Jellyfish (Israel/France, dir. Etgar Kerret, Shira Geffen)
Winner of the Camera d’Or for Best First Feature at Cannes, Jellyfish can be described as Jewish magical realism. A young waitress who lives in a leaky, substandard Tel Aviv building is haunted by an adorable, red-haired little girl who she saw at the beach. Whether in fact the child really exists, even after she is found again, is part of symbolic power of the work, as the lead character struggles with a romantic breakup, a distant, self-empowerment guru mother and chance encounters with a female photographer who gives her strength. Alienation and spiritual generosity co-exist side by side in this marvelous work.
The Rebel (Vietnam, dir. Charlie Nguyen)
An epic, martial arts period piece, The Rebel has broken all box office records in Vietnam. It is set in 1922, when Cuong (co-writer Johnny Tri Nguyen), a French-educated Vietnamese secret agent, falls in love with the beautiful daughter (Ngo Thanh Van) of a rebel leader fighting the French occupation. The dialogue is surprisingly effective, and the flying scissor kicks and action sequences, including a terrific final battle on a train, are nicely interspersed with the political background.
A Promise to the Dead: The Exile Journey of Ariel Dorfman (Canada, dir. Peter Raymont)
Chilean playwright and author Ariel Dorfman (Death and the Maiden) was a cultural advisor to Salvador Allende. He fled the country during the US-assisted coup that destroyed so many lives and ruined Chile’s chances for a socialist democracy in the 70s. Dorfman returns to exorcise demons, to revisit friends and locations, some that emotionally recall the death and torture that followed during the regime of Pinochet. Dorfman’s brilliance and poetic language make him an ideal narrator for this elegiac documentary feature.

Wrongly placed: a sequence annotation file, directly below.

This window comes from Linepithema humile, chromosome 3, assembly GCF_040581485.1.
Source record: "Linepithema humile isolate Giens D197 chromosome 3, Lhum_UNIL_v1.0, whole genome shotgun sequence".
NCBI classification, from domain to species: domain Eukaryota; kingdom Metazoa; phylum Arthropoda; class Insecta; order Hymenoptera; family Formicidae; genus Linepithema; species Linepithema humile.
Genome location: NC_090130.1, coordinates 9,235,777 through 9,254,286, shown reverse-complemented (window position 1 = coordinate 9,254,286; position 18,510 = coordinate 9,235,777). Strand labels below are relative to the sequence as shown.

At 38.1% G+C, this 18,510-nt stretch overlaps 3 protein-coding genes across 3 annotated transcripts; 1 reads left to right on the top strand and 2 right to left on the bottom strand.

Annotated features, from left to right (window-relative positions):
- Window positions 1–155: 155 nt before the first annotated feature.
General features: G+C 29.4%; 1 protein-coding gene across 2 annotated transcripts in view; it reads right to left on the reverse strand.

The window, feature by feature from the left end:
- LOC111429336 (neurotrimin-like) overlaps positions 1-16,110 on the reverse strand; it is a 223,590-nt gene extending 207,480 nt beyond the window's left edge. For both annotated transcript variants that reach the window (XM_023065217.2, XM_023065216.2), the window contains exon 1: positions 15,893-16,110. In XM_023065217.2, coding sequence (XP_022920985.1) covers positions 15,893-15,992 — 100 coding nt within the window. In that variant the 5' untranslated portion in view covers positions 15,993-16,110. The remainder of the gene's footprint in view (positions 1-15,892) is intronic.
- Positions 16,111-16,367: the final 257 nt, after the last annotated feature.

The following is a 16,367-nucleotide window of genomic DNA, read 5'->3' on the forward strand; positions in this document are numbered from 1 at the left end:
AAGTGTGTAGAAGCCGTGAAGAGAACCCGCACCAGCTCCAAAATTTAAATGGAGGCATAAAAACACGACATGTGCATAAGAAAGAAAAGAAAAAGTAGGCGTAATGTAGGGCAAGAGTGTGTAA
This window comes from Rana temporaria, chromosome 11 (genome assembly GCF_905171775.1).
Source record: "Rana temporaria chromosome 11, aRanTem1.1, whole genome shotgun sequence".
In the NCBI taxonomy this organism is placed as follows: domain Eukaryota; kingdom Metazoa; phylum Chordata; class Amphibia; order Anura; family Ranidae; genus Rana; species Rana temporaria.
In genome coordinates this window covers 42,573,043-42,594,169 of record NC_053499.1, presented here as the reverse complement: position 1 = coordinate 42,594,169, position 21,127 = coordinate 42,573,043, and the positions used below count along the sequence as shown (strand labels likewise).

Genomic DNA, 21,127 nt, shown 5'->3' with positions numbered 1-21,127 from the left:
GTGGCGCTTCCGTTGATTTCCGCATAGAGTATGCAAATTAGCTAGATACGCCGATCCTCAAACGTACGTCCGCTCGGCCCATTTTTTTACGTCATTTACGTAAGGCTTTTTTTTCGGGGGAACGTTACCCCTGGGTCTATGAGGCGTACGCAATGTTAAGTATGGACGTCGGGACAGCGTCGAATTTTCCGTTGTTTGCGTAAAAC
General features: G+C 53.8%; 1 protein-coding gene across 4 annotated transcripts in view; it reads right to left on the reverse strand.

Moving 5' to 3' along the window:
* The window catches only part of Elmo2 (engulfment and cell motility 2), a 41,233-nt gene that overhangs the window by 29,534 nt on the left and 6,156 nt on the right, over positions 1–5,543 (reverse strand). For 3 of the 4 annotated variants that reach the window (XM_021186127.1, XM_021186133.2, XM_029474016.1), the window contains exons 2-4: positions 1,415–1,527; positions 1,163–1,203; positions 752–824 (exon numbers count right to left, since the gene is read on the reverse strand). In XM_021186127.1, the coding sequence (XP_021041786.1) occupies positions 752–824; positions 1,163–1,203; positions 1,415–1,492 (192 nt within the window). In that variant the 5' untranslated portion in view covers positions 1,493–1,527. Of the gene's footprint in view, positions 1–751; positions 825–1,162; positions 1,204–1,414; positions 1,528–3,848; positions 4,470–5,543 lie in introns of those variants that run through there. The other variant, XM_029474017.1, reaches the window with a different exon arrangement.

Gone with the Woman (Norway, dir. Petter Naess)
A wonderfully unpredictable and offbeat romantic comedy from the director of the 2002 Festival favorite Elling. Here, a sweet but wimpy man (Trond Fausa Aurvag) is swept off his feet by a bubbly, aggressive but controlling young woman, who drives him to the brink of mental collapse, especially after a Paris trip that tests their fidelity. Marvelous cinematography by Marius Johansen-Hansen and an occasionally outrageous visual sense on the part of director Naess make this much more than a rom-com.
Heartbeat Detector (France, dir. Nicolas Klotz)
One of the most challenging films of this or any previous festival, Heartbeat Detector is almost beyond description, as a hallucinogenic, psychologically existential corporate thriller. No, really. Mathieu Amalric, impressive in The Diving Bell and the Butterfly, is simply tremendous as Simon, a corporate psychologist in a German petrochemical firm in Paris. He is asked to secretly study the CEO, who is suspected of undergoing a gradual mental collapse, but Simon suspects he himself is being used by another employee for his own reasons. Simon’s simultaneous affair with two women simultaneously, his use of drugs and a disturbing clue that suggests employees have connections to Nazis in their past increase the tension, and if one can get through the first hour of laconic pacing, the film becomes hypnotic. Elisabeth Percival has adapted Francois Emmanuel’s book La Question Humaine, creating with Klotz a film that is the reason to the go a film festival: to see work that tests not only one’s attention but one’s pre-conceived notions of what film is.
Palm Springs International Film Festival: www.psfilmfest.org